In Q23, 12 museums had material on permanent display, 1 on temporary display, two responded as not applicable to them, and only one collection was in storage. 12 responded that they had no monetary valuations for geological specimens (Q24). For the promotion of geology (Q26), 10 definitely had none, 3 had a shop or sales point, and 4 sold guides or books including geology. One of the 16 museums had taken part in Irish Geology Day events in the past, whilst 14 had not. Perhaps surprisingly, 5 of the museums had hosted lectures or meetings on local geology or landscape, and 9 had not.
In a simple blanket survey like this it is to be expected that the responses are not as clearly defined as one might like. However, it was only intended as a broad brush picture. In compiling the results, it has become appparent that in many cases the comments and particularly the omissions are often far more revealing than the answers, or the fact of whether 7 or 8 of 16 had a particular feature. Much of the following summary is effectively our subjective analysis, a reading between the lines of the questionnaire.
Geology is relatively strong and vital within a small number of institutions. The 4 third level educational departments have long traditions, and established positions within their institutions (in so far as any department is secure in current circumstances - we reflect of course on the possible fate of Geology at Queens University Belfast). Even without a dedicated museum, UCD has geological displays to attract and explain in their main entrance area. The others have discrete museums, of which only TCD is signposted and clearly open to a public prepared to make an effort to seek it out. Each suffers from the problems of a lack of security, and a lack of resources currently to make more use of the museum. They largely remain as facilities for the departments, for staff and students, and as repositories of research material. However, special events and meetings do make use of the museums, and some school visits take place at each of them.
In the NMI, geology has a reasonably high profile, and plans for the new museum situated at Collins Barracks include a considerable area devoted to earth science. One can only hope that adequate staffing resources are to be given to geology, considering that in Merrion Row where geology is presently situated there has been a dedicated Geology exhibition space, but which has remained closed for much of the time as a result of low staffing levels of Attendants.
The GSI is wholly focussed on geology, and for some years has had the Down to Earth exhibition. Although this received school group and meeting use, its usage had been in decline, and it had begun to show signs of age. Currently, the whole exhibition area, library, and Public Office space is being re-organised, and it is hoped to have an exhibition area, with more temporary exhibitions and greater usage through increased promotion. The fossil collection is now very well organised and secure following a major curation project by Parkes (see Parkes and Sleeman 1997). However, as a collecting institution, in the past if not actively doing so today, there are woeful inadequacies in the quality of specimen organisation and documentation. There is information about the many specimens, but both data and samples are difficult to retrieve without considerable effort, even for those working within the Survey. It is largely related to the collector as the key factor, and hence with retirements and moves, much personal contextual information is being progressively lost.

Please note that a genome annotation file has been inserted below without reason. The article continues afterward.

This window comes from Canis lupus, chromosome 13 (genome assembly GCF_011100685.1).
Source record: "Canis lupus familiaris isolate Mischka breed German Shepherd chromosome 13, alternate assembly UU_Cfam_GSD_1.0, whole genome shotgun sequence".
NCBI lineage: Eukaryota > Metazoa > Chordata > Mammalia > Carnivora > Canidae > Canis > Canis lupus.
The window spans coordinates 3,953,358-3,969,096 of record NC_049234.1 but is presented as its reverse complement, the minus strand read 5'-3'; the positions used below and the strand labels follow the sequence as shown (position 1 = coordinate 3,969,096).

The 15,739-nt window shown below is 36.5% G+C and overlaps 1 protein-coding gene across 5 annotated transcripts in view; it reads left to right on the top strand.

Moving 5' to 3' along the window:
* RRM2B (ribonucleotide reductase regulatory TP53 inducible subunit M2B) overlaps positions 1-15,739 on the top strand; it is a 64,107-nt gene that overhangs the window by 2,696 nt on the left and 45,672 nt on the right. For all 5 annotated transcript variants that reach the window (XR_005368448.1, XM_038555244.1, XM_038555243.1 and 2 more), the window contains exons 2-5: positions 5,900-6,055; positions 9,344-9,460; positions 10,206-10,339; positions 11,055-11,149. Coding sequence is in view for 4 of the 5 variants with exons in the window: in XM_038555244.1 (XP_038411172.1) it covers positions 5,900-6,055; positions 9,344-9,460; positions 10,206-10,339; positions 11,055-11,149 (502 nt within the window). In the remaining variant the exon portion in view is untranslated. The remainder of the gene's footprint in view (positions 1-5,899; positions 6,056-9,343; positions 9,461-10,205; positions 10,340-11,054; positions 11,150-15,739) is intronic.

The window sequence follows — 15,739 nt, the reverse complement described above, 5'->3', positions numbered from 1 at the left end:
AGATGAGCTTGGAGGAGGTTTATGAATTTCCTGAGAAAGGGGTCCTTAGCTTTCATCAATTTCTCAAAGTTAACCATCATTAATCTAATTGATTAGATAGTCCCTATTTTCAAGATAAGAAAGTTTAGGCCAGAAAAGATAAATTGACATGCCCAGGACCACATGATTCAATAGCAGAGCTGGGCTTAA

The picture of geology outside these institutions is a rather different story. Within Category 2 Museums, the geological specimens were very small in number, and generally kept in cardboard boxes, with inconsistent standards of documentation. Most had little knowledge of the value or insignificance of what they held, and no background or training to discriminate. Although some had had exhibition or displays of local geology, it was clearly a difficult task for curators to make sense of their local geology without any experience.
By contrast to the rather negative overall assessment of geological provision within County Museums, there was clearly an aspiration to encompass geology within the museum for several respondents. Some had begun moves to seek assistance in this regard, and clearly would readily accept expert help if it was available freely.
Category 3 Museums yielded a similar, if less consistent, picture with variations depending on the character of the museum, the age and purpose (or lack of it) of the collection and the motivations of the people concerned. In nearly all these museums, the funding and purpose was either private, without income generation being the prime motivation, or effectively State supported such as Dunmore Cave and the Céide Fields. The latter example had one of the smallest collections, of local rock types, but was one of the best in the provision of information. Copies were supplied of the material they give to enquirers, and the display texts.